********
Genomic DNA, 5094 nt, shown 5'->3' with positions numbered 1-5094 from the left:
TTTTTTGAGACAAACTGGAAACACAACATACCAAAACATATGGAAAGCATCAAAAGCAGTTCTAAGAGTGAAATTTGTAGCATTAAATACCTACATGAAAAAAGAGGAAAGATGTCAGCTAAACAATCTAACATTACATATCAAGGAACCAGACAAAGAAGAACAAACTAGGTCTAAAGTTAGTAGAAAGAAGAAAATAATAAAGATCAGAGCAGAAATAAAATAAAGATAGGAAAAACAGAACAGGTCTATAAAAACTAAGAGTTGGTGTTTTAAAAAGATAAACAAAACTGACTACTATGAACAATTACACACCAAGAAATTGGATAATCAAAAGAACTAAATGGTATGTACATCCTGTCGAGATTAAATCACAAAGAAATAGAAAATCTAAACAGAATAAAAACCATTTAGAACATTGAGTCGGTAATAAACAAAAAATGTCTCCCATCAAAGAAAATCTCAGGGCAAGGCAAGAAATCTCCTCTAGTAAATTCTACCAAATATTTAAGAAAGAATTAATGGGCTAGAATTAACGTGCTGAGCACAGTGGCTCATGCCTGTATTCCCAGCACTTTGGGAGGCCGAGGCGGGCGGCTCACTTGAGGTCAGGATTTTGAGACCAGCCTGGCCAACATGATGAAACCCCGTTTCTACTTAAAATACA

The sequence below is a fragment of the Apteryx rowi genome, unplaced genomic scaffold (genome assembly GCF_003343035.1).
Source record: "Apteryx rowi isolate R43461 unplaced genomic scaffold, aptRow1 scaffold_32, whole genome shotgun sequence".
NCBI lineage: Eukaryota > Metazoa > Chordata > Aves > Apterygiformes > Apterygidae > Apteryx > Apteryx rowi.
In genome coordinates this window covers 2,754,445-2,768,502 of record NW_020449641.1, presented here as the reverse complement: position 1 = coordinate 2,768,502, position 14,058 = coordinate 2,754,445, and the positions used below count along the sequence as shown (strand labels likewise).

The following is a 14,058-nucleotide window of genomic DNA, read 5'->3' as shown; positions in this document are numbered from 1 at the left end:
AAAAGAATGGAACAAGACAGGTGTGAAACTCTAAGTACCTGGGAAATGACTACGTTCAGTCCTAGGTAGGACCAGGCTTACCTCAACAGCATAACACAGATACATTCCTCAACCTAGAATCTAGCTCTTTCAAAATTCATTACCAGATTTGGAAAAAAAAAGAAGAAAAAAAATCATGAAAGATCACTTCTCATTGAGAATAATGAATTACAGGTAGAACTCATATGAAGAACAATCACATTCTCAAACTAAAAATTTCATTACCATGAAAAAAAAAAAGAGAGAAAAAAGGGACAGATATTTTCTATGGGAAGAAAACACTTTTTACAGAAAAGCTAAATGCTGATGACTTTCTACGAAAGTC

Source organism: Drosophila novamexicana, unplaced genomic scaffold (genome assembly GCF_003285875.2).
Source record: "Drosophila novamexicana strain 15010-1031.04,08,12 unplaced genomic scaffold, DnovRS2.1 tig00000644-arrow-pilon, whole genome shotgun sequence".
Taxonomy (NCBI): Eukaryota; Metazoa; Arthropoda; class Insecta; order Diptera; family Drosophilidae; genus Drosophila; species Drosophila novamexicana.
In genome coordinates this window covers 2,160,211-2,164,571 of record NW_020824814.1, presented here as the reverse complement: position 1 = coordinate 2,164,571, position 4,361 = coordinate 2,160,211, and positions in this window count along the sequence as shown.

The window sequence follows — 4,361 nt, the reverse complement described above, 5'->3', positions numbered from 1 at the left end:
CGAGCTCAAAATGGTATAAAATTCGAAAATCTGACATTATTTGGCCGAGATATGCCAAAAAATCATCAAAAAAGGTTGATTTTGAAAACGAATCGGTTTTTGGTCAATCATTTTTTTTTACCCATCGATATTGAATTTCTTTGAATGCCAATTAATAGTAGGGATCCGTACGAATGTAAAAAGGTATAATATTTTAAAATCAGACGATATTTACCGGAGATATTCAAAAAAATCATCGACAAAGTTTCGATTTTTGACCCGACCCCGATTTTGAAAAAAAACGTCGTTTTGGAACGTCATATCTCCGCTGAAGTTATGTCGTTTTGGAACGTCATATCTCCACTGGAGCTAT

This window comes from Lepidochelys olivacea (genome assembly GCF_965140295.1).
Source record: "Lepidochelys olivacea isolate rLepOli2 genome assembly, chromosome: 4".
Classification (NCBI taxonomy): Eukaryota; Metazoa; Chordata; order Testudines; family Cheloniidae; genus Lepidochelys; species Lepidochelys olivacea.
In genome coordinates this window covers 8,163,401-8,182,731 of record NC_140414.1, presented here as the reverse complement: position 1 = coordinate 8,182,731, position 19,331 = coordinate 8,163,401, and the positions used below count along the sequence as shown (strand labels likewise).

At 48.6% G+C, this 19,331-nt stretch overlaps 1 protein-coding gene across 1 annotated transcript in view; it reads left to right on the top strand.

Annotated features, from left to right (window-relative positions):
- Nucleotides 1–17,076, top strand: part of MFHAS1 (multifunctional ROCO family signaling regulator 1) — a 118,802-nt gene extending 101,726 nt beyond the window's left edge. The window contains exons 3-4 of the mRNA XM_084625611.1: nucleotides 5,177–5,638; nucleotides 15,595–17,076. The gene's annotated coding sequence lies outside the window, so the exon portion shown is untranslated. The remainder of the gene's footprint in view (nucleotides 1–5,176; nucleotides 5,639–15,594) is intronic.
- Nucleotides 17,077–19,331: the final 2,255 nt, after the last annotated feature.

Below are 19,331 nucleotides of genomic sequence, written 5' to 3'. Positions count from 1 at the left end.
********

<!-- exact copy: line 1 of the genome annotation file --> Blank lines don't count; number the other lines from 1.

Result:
Genomic DNA, 5094 nt, shown 5'->3' with positions numbered 1-5094 from the left: